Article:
The reason it’s so easy to "make a sandwich" in an object-oriented language is that some programmer, somewhere, already did the work to define what a sandwich is and what you can do with it. He or she did this using a class. A class defines how to create an object, the properties and methods available to that object, how the properties are set and used, and what each method does.
A class may be thought of as a blueprint for creating objects. The blueprint determines what properties and methods an object of that class will have. A common analogy is that of a car factory. A car factory produces thousands of cars of the same model that are all built on the same basic blueprint. In the same way, a class produces objects that have the same predefined properties and methods.
In Python, classes are grouped together into modules. You import modules into your code to tell your program what objects you’ll be working with. You can write modules yourself, but most likely you'll bring them in from other parties or software packages. For example, the first line of most scripts you write in this course will be:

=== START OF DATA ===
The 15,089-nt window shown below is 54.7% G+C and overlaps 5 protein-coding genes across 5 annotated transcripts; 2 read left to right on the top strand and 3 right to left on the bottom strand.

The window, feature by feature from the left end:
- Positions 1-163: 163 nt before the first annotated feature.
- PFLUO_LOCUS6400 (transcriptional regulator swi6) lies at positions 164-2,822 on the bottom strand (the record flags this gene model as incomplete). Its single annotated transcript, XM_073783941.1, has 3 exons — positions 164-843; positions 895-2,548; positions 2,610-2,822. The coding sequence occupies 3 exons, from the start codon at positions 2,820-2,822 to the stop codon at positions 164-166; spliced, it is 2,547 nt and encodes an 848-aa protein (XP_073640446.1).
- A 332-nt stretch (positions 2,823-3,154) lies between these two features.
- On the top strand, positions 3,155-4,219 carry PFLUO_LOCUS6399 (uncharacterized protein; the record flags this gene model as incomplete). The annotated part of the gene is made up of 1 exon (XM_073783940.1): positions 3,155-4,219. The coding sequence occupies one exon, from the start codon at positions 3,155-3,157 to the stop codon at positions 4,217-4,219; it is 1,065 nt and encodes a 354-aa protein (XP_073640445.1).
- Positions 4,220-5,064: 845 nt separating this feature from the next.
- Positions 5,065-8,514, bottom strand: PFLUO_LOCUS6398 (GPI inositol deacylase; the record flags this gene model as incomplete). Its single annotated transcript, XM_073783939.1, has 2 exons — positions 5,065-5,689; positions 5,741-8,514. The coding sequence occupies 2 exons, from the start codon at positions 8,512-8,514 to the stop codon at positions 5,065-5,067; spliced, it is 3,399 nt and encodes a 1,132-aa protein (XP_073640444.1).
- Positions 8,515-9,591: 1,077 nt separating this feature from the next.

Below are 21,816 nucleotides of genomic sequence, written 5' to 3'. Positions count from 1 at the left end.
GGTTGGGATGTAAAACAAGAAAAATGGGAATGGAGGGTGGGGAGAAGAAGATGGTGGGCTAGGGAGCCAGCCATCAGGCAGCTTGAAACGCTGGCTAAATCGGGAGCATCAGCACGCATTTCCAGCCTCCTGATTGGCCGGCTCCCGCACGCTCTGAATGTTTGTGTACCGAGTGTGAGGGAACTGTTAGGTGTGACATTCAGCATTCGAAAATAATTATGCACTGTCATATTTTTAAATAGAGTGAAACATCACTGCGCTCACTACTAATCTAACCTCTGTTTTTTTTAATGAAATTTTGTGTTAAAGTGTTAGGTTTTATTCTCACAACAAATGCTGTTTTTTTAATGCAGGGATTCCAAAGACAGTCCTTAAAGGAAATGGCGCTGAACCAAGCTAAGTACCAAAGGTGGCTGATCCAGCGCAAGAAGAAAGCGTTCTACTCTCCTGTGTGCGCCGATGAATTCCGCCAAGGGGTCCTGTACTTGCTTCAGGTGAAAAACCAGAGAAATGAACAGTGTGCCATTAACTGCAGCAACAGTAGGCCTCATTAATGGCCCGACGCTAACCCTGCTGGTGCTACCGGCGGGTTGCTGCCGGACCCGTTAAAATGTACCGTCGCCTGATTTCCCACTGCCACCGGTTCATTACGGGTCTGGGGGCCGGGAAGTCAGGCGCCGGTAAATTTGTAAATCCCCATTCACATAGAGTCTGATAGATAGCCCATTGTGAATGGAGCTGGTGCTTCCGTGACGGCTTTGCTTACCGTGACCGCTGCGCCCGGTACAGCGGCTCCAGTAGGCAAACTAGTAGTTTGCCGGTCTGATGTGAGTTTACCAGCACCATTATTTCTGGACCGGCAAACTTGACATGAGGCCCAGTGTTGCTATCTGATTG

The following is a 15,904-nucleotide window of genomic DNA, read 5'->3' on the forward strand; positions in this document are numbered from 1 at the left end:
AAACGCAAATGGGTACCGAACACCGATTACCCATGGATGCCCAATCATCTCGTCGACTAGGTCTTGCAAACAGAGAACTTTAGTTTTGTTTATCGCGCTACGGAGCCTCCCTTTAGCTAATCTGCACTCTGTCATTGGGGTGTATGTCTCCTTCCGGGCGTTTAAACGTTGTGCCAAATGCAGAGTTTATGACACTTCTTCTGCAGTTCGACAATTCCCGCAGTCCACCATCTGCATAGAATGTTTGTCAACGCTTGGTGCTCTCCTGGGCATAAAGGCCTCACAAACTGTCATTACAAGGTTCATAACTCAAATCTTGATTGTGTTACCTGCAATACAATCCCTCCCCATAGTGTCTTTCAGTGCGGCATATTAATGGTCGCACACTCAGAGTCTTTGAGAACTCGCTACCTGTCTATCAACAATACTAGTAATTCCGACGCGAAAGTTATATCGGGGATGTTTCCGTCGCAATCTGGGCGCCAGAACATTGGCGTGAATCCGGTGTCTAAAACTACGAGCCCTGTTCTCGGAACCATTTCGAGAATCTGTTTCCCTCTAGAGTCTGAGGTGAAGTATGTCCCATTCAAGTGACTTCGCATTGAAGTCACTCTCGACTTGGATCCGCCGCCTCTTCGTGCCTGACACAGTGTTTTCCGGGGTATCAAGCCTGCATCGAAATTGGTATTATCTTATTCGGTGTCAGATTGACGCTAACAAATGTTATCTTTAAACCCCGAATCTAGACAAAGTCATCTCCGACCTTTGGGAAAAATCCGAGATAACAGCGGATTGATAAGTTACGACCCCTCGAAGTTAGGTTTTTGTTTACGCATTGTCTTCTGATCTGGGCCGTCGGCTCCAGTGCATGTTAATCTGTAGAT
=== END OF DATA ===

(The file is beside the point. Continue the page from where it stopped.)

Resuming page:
Here, you're using the import keyword to tell your script that you’ll be working with the arcpy module, which is provided as part of ArcGIS. After importing this module, you can create objects that leverage ArcGIS in your scripts.
Other modules that you may import in this course are os (allows you to work with the operating system), random (allows for generation of random numbers), csv (allows for reading and writing of spreadsheet files in comma-separated value format), and math (allows you to work with advanced math operations). These modules are included with Python, but they aren't imported by default. A best practice for keeping your scripts fast is to import only the modules that you need for that particular script. For example, although it might not cause any errors in your script, you wouldn't include import arcpy in a script not requiring any ArcGIS functions.
ArcGIS Pro edition:
Read Zandbergen chapter 5.9 (Classes) for more information about classes.
Read Zandbergen chapter 5.8 (Classes) for more information about classes.